Wednesday, March 28, 2012

He said; he dead

The practical consequences of Shoot First

Sen. Ortman described the
"practical effect" of Shoot First
ALEC and the NRA's Shoot First's poisonous legacy is spreading throughout the country, including recently, as most of you know, in Florida. Trayvon Martin was shot dead for the crime of walking while black and armed with Skittles. Well, he was wearing a hoodie.

Many states have adopted Shoot First -- I don't have a count as I write this -- and we had a brush with it here in Minnesota this spring. The iteration of Shoot First passed by the 2012 Minnesota Legislature, HF 1467, was vetoed by Govenor Dayton.

Shoot First was described -- misleadingly by it proponents and perhaps merely sloppily by the media -- as an extension of the "castle doctrine." That is the legal doctrine that says you can protect yourself in your home with deadly force and that you have no duty to retreat from a threat encountered there. Sensible enough.

But Shoot First says that the world -- or the states where it exists, anyway -- is your castle. If you thought the world was your oyster, this is better, no?

George Zimmerman didn't have to retreat under Florida law when he saw a person he considered threatening, nor did he have to obey the 911 dispatcher's instructions to stay in his vehicle.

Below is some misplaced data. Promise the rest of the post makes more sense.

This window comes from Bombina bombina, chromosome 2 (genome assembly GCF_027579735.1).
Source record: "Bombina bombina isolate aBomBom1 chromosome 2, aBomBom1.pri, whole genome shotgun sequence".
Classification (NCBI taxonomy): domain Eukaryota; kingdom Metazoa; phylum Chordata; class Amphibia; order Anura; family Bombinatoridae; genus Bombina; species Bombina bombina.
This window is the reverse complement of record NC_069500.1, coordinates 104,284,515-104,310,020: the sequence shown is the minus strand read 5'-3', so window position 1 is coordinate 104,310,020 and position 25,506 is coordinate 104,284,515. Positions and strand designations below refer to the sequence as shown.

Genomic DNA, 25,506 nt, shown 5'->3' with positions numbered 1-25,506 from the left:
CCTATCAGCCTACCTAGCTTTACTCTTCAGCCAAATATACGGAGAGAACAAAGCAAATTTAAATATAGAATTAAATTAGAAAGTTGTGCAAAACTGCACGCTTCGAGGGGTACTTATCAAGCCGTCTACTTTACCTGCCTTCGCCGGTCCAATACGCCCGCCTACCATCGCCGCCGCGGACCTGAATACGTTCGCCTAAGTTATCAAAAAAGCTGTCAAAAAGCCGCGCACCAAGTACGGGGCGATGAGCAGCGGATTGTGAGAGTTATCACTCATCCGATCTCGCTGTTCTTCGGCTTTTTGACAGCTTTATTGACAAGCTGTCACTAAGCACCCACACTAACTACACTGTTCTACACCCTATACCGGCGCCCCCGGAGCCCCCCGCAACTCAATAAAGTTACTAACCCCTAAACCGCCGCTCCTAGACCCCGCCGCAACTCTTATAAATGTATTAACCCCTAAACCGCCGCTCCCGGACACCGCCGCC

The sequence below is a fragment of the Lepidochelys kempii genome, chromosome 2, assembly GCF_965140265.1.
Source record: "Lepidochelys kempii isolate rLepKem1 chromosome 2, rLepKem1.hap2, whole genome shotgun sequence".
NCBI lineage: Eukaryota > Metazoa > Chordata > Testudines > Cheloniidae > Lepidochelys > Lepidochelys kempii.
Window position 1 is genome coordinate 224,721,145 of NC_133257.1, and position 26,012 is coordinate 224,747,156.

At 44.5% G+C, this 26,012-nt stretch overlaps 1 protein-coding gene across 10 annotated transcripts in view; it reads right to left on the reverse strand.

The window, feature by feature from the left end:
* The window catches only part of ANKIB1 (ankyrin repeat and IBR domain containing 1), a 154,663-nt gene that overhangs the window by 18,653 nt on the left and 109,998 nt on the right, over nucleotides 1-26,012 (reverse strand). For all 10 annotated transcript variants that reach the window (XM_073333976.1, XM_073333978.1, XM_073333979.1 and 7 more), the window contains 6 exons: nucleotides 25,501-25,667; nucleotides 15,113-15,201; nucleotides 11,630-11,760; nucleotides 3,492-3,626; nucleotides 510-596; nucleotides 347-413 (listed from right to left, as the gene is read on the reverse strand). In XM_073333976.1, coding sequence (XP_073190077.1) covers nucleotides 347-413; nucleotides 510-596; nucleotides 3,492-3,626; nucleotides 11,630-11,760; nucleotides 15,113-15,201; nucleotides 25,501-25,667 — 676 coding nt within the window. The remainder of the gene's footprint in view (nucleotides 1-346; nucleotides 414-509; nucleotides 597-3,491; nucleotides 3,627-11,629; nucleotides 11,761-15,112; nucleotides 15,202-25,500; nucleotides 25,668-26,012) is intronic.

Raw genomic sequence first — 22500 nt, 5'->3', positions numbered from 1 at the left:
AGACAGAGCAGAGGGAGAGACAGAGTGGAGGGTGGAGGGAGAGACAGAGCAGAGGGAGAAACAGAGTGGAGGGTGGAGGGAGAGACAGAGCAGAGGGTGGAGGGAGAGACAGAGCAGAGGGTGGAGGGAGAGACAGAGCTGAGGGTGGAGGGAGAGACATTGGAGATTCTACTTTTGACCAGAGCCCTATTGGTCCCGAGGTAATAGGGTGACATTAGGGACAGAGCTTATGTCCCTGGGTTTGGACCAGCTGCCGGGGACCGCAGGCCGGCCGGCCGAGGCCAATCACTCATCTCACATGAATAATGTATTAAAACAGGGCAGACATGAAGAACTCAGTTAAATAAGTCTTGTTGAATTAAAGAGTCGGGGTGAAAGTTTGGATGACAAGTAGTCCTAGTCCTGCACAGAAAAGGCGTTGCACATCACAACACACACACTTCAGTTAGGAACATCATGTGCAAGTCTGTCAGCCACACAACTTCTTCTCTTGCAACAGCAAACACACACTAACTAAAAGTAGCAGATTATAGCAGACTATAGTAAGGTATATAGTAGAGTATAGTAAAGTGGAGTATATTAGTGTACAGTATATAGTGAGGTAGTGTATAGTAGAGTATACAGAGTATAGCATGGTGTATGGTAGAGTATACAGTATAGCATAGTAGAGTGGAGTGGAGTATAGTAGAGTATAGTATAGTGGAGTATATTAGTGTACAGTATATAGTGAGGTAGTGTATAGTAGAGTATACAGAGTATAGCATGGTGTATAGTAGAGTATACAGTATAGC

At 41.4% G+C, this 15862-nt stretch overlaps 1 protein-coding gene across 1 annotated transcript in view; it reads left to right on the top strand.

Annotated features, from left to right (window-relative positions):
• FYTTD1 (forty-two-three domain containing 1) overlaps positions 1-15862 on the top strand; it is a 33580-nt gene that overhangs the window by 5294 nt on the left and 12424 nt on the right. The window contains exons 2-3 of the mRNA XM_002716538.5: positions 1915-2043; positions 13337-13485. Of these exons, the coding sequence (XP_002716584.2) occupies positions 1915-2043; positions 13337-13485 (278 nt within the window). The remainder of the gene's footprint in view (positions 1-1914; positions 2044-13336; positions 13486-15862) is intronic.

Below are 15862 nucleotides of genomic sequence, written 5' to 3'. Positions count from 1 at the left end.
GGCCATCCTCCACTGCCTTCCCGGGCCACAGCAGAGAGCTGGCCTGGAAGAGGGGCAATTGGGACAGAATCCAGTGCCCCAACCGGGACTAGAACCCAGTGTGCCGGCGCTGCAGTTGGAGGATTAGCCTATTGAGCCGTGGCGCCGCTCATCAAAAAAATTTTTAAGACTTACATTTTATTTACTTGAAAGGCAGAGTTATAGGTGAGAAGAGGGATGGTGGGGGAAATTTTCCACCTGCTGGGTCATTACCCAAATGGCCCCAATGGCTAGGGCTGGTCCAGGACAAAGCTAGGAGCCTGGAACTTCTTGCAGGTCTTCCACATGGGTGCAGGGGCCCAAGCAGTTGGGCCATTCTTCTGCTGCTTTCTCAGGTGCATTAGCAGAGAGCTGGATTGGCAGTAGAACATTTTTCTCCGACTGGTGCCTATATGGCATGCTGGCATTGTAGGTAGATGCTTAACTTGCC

No, he went stalking the teenager that he described to the dispatcher as a "f***ing coon."

We know what happend. What's left is to sort out the consequences. And that's where we come to the remarks of the Minnesota Senate's Repple Depple Deputy, Julianne Ortman, pictured above, wearing her own hair, not a hoodie, although it rather looks like she is, doesn't it?

At the time of the passage of Shoot First by the Legislature, and at a press "availability," Deputy Ortman said that she didn't think that Shoot First would affect the way people behaved, but that it would affect the consequences.

The case of George Zimmerman is Exhibit A.

First, getting out of his vehicle to confront the "f***ing coon" -- especially after being told not to -- might well preclude a claim of self defense by Zimmerman in Minnesota; he obviously had the ability to retreat or at least not escalate the situation.

Second, here's what the vetoed HF 1467 says about the burden of proof in a criminal trial where deadly force was used and self-defense is claimed:
Justifiable use of force; burden of proof. In a criminal trial, when there is any evidence of justifiable use of force under this section or section 609.06, the state has the burden of proving beyond a reasonable doubt that the defendant's actions were not justifiable.
George Zimmerman says, "Yes, I stalked the 'f***ing coon' in my vehicle, got out and followed on foot contrary to instructions from the 911 dispatcher, and when I confronted him, I felt threatened and so I shot him dead on the spot."

That's some evidence of self defense, isn't it? So let's call Trayvon Martin as a witness to get his side of the story; oh right, we can't; he's dead.

So it seems that the the Repple Depple Deputy is right. Shoot First would help you get off if you set out to kill someone, especially those f***ing coons.

The title is the post is taken from a Stephen Colbert monologue that you can see at The Shannon Files.

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